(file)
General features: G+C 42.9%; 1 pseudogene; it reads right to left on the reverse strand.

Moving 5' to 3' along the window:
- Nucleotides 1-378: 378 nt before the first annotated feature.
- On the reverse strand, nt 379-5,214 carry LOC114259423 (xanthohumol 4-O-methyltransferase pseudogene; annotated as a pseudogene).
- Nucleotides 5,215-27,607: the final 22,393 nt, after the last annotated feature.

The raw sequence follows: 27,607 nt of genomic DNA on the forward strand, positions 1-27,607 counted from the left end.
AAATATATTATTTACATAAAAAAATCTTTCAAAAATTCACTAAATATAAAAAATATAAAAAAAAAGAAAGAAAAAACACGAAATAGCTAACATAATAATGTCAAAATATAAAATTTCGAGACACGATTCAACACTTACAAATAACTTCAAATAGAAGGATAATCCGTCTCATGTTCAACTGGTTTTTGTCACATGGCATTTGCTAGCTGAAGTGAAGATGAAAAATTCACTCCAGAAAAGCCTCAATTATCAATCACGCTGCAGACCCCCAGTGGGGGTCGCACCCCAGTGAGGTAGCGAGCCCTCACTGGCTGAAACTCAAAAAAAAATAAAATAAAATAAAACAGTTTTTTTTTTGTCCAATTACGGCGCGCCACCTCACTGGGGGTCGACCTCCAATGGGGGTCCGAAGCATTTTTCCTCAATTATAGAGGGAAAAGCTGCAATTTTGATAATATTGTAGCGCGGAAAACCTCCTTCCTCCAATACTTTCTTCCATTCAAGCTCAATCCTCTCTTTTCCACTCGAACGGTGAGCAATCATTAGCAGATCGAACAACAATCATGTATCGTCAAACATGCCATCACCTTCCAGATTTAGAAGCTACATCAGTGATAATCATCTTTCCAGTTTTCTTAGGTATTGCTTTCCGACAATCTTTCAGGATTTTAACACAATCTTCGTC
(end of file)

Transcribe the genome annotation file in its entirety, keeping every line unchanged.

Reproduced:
General features: G+C 42.9%; 1 pseudogene; it reads right to left on the reverse strand.

Moving 5' to 3' along the window:
- Nucleotides 1-378: 378 nt before the first annotated feature.
- On the reverse strand, nt 379-5,214 carry LOC114259423 (xanthohumol 4-O-methyltransferase pseudogene; annotated as a pseudogene).
- Nucleotides 5,215-27,607: the final 22,393 nt, after the last annotated feature.

The raw sequence follows: 27,607 nt of genomic DNA on the forward strand, positions 1-27,607 counted from the left end.
AAATATATTATTTACATAAAAAAATCTTTCAAAAATTCACTAAATATAAAAAATATAAAAAAAAAGAAAGAAAAAACACGAAATAGCTAACATAATAATGTCAAAATATAAAATTTCGAGACACGATTCAACACTTACAAATAACTTCAAATAGAAGGATAATCCGTCTCATGTTCAACTGGTTTTTGTCACATGGCATTTGCTAGCTGAAGTGAAGATGAAAAATTCACTCCAGAAAAGCCTCAATTATCAATCACGCTGCAGACCCCCAGTGGGGGTCGCACCCCAGTGAGGTAGCGAGCCCTCACTGGCTGAAACTCAAAAAAAAATAAAATAAAATAAAACAGTTTTTTTTTTGTCCAATTACGGCGCGCCACCTCACTGGGGGTCGACCTCCAATGGGGGTCCGAAGCATTTTTCCTCAATTATAGAGGGAAAAGCTGCAATTTTGATAATATTGTAGCGCGGAAAACCTCCTTCCTCCAATACTTTCTTCCATTCAAGCTCAATCCTCTCTTTTCCACTCGAACGGTGAGCAATCATTAGCAGATCGAACAACAATCATGTATCGTCAAACATGCCATCACCTTCCAGATTTAGAAGCTACATCAGTGATAATCATCTTTCCAGTTTTCTTAGGTATTGCTTTCCGACAATCTTTCAGGATTTTAACACAATCTTCGTC